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Before the Devil Knows You’re Dead

No One Was Supposed To Get Hurt. 

Year: 2007 
Running Time:
Aspect Ratio: Unknown 
Certificate: BBFC 15 Cert – Not suitable for under 15s 
Subtitles: This film is not expected to be subtitled, though this cannot be guaranteed. 
Directed by Unknown 
Starring: Unknown  
An image from Before the Devil Knows You’re Dead

Director: Sidney Lurmet

Starring: Philip Seymour Hoffman, Ethan Hawke, Albert Finney, Marisa Tomei

Andrew Hanson (Hoffman) and his brother Hank (Hawke) are both down on their luck. Both of their lives could be rectified by one thing, money. Andy suggests that they rob a small, suburban jewellery store to get about $600,000. He thinks the little old lady who works in the shop won't cause a problem, the money will all be replaced by the insurance company anyway, and no one will get hurt. He calls it a "ma and pa" operation but this turns out to be more literal than is first apparent. Not to give too much away, but the robbery goes spectacularly wrong.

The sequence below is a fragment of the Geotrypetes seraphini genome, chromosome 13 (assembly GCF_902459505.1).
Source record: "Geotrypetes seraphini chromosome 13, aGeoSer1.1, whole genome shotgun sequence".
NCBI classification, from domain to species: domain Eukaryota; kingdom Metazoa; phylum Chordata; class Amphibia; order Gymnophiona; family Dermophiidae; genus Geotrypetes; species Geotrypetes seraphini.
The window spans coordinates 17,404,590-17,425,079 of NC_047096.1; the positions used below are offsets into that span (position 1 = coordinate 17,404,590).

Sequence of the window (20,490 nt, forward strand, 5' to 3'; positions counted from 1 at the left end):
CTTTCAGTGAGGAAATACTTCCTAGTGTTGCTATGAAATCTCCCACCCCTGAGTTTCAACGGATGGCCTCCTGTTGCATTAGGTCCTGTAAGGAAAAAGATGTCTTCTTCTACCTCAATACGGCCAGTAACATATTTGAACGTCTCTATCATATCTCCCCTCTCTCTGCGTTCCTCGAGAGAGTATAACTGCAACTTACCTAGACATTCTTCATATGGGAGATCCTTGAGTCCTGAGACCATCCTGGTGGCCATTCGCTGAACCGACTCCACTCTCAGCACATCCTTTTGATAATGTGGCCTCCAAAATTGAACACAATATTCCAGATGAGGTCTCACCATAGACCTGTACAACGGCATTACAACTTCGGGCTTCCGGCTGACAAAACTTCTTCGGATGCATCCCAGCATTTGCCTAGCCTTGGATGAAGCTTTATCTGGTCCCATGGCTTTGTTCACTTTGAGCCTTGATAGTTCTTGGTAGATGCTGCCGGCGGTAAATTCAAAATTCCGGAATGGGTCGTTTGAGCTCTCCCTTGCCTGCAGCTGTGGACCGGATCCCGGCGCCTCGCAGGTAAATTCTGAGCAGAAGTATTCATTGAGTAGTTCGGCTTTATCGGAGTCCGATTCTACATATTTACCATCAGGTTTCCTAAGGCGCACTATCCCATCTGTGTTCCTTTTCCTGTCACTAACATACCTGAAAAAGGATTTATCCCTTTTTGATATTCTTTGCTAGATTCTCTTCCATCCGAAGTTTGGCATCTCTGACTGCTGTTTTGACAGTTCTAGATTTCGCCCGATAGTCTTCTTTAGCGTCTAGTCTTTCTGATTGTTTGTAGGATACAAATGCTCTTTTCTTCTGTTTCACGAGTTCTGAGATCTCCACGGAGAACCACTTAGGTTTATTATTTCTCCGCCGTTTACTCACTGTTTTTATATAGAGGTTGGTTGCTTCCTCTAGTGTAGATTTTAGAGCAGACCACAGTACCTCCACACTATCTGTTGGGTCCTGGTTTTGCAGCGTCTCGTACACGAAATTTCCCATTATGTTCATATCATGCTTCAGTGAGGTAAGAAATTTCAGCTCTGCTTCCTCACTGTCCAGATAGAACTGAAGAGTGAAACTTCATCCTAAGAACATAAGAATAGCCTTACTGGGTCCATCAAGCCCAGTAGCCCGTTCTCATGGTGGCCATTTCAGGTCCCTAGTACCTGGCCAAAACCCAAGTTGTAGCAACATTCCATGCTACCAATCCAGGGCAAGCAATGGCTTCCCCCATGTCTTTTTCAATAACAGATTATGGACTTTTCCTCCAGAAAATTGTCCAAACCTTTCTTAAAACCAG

The title of the film comes from the mysterious quote at the beginning, "May you be in Heaven half an hour…before the Devil knows you’re Dead." The narrative structure of the film is pretty interesting as it tells the story of the robbery from the different perspectives of the people involved, of the days before the robbery and finally of the week after. Confusion is avoided by sharp cuts between the different segments and it allows different parts of the story, like the character's motives, to be revealed at different times.

Hawke, Hoffman and Finney are all acclaimed actors and they work brilliantly well together as part of the same family. Finney is especially good as an aging but strict father who evokes both sympathy and fear. The whole film is gracefully told, with an evocative soundtrack accompanying the smooth interweaving of different moments in time. Small moments, like two people seen having a conversation earlier in the film, are later explained, which keeps the story interesting.

Before the Devil Knows You’re Dead is an extremely well crafted film with an intriguing and well-acted story. It is certainly not a feel good film and will likely linger in your mind as you try and work out what it was all for. Yet it lingers for the right reasons, and any film that can pull that off is a film worth seeing.

Nick Grills

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Screenings of this film:

2007/2008 Summer Term (35mm)